VA resumes collection of debts from overpayments and medical bills

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Veterans Affairs Officials resumption of debt collection this weekend for people who have received overpayment of disability and education benefits or who owe co-payments for medical visits, ending a suspension of the debt program in place at the beginning of the coronavirus pandemic.

The move means veterans who owe the ministry money will start receiving debt notifications in the coming days, with information on how to repay and what financial aid programs may be available to them.

However, VA officials have said they won’t start deducting those debts from monthly benefits until January 2022, to give individuals time to prepare for the financial impact of moves.

About 600,000 veterans are expected to be affected by the move. Of this group, about half have made payments to VA since the announcement of the suspension of debt collection in April 2020. The rest have made partial payments or entered into a repayment plan.

VA officials said the money owed to them was around $ 1.13 billion.

Debt collections were suspended by the ministry as part of a series of changes the ministry put in place to respond to the new pandemic threat of the time.

Many of these office closures and program suspensions have been rescinded in recent months as the number of staff and patients across the VA system have been vaccinated and resumed normal operations.

In a statement, VA executives said they would “continue to provide relief options such as extended repayment plans, waivers and temporary hardship suspensions during these difficult times.” It has been and will remain a priority for the department to work individually with each Veteran. “

Officials have said that all veterans who owe debts related to indemnities and retirement benefits will automatically be placed on a 36-month repayment plan starting in January.

In cases where individuals have small benefit payments and large unpaid debts, the money withheld could wipe out their entire monthly allowance. But officials called these “rare cases” and said officials at the VA Debt Management Center would work with all individuals to ensure these moves don’t cause financial harm.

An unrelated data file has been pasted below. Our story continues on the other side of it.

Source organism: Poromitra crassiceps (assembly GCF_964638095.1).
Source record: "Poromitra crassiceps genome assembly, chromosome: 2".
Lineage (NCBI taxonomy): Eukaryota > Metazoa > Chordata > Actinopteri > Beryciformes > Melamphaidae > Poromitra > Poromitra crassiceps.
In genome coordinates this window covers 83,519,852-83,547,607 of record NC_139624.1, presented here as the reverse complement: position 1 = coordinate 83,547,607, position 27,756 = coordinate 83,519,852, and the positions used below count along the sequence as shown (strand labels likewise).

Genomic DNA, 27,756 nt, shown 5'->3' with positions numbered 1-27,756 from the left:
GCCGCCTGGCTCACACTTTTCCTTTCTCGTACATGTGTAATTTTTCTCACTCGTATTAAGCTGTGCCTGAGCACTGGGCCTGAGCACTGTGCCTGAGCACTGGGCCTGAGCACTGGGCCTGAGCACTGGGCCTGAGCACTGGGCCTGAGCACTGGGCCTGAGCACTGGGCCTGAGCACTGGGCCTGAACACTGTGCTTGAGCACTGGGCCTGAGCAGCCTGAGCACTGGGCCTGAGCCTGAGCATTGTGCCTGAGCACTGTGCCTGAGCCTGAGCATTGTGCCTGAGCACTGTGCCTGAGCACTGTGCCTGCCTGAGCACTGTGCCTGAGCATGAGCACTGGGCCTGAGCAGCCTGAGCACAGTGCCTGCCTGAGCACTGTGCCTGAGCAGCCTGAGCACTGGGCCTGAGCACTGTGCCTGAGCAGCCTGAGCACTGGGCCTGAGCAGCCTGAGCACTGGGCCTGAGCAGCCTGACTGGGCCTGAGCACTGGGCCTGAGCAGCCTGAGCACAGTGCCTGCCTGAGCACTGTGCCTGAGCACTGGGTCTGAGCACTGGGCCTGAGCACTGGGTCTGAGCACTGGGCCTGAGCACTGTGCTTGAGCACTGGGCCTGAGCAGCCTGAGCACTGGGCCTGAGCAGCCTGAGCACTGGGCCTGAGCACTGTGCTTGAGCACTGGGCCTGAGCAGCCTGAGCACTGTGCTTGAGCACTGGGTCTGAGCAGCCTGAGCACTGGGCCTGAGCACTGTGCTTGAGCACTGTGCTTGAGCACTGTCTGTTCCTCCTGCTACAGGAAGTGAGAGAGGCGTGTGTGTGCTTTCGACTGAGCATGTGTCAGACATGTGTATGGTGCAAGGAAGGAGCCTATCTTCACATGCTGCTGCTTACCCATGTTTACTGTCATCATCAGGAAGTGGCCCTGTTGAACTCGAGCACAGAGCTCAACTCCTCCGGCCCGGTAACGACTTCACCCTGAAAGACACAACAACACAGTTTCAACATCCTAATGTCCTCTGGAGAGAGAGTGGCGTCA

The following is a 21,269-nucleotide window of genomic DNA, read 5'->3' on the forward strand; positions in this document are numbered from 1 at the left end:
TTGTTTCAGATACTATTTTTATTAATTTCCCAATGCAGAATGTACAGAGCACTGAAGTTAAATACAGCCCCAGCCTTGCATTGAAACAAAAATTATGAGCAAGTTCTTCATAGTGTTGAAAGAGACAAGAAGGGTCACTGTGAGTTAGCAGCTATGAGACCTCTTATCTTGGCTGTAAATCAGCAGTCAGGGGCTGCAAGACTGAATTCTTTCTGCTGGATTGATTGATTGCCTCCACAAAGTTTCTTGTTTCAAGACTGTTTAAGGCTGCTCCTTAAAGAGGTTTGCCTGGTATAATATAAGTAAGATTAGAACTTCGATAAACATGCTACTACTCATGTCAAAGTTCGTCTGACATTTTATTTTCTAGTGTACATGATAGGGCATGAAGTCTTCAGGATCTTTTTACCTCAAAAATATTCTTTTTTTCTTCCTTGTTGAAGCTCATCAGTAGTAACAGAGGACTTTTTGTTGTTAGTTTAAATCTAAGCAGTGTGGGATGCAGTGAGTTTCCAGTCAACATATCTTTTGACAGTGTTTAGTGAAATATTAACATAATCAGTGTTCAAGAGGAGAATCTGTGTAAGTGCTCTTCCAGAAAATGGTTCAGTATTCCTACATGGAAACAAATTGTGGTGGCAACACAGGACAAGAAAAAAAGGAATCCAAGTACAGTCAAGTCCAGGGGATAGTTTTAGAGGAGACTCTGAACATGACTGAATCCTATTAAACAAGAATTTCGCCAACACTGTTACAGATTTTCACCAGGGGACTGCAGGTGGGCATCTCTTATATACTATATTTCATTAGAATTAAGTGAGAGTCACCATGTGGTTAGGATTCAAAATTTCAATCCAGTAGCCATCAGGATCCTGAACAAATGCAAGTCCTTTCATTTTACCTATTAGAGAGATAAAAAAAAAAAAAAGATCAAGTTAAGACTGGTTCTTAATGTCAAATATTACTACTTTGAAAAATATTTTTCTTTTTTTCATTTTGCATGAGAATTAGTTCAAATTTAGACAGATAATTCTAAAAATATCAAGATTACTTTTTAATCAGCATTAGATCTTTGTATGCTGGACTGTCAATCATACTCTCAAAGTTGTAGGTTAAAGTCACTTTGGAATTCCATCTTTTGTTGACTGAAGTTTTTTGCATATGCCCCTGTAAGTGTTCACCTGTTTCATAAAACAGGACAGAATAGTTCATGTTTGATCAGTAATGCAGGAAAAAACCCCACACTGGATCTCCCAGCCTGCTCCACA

For student debt, the ministry “will recover the benefits paid to cover the debt instead of instituting an automatic repayment plan.” Officials said the reason for this approach is to ensure veteran students don’t face significant debt after graduation.

Veterans can request a postponement of collection actions until the end of fiscal 2022, which is September 30, 2022. In some cases, Veterans can also appeal to have their debts reduced or completely wiped out.

People with questions about debts owed due to overpayments or errors can call the VA Debt Management Center at 1-800-827-0648 for more information.

People with medical reimbursements should manage these issues through the Health Resource Center, available at 1-866-400-1238.

Additional details are also available on the ministry website.

Leo covers Congress, Veterans Affairs and the White House for Military Times. He has covered Washington, DC since 2004, focusing on policies relating to military personnel and veterans. His work has earned him numerous honors, including a 2009 Polk Award, a 2010 National Headliner Award, the IAVA Leadership in Journalism Award, and the VFW News Media Award.


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